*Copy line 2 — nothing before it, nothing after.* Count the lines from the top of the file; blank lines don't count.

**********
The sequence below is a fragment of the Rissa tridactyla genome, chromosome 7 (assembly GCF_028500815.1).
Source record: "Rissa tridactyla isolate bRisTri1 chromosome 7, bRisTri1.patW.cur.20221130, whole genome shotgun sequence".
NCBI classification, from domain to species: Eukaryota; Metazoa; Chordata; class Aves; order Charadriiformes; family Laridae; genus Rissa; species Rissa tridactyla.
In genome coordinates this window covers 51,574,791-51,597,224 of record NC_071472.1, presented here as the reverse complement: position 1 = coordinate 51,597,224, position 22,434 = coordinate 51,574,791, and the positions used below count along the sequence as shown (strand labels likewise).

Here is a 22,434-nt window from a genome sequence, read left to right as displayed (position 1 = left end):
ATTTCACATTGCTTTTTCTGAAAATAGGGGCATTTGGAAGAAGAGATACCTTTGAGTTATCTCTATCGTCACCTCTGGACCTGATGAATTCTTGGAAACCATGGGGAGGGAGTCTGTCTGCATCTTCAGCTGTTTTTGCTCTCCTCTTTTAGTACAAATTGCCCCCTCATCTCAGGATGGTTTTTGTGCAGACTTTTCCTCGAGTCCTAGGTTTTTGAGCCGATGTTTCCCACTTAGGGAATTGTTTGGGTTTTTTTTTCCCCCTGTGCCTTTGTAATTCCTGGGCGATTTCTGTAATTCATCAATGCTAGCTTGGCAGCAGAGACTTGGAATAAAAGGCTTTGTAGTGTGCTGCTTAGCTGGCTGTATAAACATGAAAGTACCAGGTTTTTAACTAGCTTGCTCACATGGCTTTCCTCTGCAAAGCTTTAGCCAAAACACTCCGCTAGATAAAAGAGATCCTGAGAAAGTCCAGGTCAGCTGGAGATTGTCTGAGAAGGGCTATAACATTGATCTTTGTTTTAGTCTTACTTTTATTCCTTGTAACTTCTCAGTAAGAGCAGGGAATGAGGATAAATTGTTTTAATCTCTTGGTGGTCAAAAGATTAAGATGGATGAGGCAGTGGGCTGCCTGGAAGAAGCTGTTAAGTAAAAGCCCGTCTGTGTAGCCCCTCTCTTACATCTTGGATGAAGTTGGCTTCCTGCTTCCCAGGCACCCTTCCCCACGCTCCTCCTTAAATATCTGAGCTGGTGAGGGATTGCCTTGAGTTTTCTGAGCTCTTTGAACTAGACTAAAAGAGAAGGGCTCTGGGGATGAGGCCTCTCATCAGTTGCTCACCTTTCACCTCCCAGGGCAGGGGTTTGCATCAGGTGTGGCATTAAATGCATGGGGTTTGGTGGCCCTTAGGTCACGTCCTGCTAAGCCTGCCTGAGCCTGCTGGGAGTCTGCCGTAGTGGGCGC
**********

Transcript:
Source record: "Rissa tridactyla isolate bRisTri1 chromosome 7, bRisTri1.patW.cur.20221130, whole genome shotgun sequence".